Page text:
The year was 1770, Boston was full of English soldiers trying to clamp down on any form of smuggling and fraud against the Crown by the locals. Any threat to the Crown should be nipped in the bud quickly, so that the English could express their dominance over the new world. Something happened on the night of March 5th, which could be described as kick-starting the American Revolution.
The night was unusually cold and foggy, as British soldier Hugh White, guarded the customs house. The customs house was very important to the Crown, details of all imports and exports went through there. The reason it was being guarded was because of all the illegal activity that was occurring in the port.
Friend and colleague of White, Lieutenant Goldfinch was being berated by a young wigmakers apprentice, Edward Garrick. Garrick took his insults one step too far and caused White to move from his post and hit Garrick around the head with the butt of his musket. A friend of Garrick’s saw the commotion and a crowd started to gather around White. Church bells rang, driving more out of their homes to investigate the trouble. Over fifty people crowded White, throwing objects at him and challenging him to fire his weapon. Aid came to White in the form of Captain Thomas Preston and seven officers with bayonets. When they arrived, the crowd was nearly 400. The soldiers stood on the steps of the customs house and aimed into the crowd. The crowd were taunting the officers to fire. One crowd member knocked over a private on the steps with a rock and smacked Preston with a bat. Here is where accounts of the night differ…
Some say the privates mistakenly heard Preston say fire, but it was someone in the crowd. Others say that the private who was knocked down said “fire” out of anger and the others misheard, causing a barrage of fire into the crowd. Either way, after a short pause while Preston got back up, shots were fired into the crowd.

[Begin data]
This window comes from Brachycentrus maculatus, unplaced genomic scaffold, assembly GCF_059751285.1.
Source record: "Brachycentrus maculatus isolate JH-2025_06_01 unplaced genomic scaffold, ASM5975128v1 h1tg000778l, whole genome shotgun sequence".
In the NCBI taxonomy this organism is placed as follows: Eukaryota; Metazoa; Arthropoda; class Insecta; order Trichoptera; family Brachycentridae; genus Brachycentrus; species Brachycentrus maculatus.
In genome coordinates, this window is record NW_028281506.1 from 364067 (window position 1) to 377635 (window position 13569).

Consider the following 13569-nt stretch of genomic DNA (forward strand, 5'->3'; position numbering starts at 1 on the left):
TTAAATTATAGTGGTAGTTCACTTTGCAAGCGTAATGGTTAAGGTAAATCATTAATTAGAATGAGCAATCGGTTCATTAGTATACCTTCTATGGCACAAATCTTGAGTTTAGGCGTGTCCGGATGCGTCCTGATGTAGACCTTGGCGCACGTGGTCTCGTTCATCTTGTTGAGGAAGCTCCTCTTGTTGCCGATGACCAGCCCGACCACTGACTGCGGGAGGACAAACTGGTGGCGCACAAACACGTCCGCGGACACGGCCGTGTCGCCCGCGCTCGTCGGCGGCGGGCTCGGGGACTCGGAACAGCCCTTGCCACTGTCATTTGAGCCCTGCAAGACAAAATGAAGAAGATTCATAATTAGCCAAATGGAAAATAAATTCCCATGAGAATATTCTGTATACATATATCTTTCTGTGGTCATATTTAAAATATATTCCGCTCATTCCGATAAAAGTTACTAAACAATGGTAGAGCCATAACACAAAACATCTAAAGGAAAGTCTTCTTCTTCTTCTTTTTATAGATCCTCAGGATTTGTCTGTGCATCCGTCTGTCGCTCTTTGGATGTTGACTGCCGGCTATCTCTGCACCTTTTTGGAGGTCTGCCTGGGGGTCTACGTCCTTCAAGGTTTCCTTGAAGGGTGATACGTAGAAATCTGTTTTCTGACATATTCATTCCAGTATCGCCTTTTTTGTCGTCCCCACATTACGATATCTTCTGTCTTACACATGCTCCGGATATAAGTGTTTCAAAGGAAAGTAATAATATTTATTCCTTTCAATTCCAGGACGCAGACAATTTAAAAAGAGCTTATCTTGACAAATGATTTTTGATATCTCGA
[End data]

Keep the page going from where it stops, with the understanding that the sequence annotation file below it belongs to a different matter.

Eleven men were hit and three died instantly. This included Crispus Attucks who became the martyr for the patriotism of America. He was the first to die in the massacre, with the death toll rising to five in total (and a further one of his injuries a few years later). Attucks’ body laid in state outside of Fanueil Hall and buried with the other victims in the granary burial ground. Some even say his ghost haunts where he was shot and can be seen on foggy nights in Boston.
The soldiers who shot into the crowds were put on trial, with six of them being acquitted and two being charged with manslaughter (defended by future founding father and president John Adams, to demonstrate Boston’s fair legal system). Their punishment was a branding on their hand so everywhere they went, people would know of their past. There was no escaping it.
Paul Revere used the Boston Massacre to help start a propaganda war which was incredibly useful for fuelling the anti-British movement. He created an engraving of the Massacre showing the colonists being mercilessly attacked by the British,
which resonated well with the New Englanders. Politician Samuel Adams was the one who named it Boston Massacre and used its happening to further strengthen the cause of an independent colony away from British rule. Adams resistance to any form of British rule led to the 1773 Boston Tea Party and subsequent American Revolution. Next to the grave of Adams lie the victims of the Boston Massacre, showing the importance of the event on the history of the City.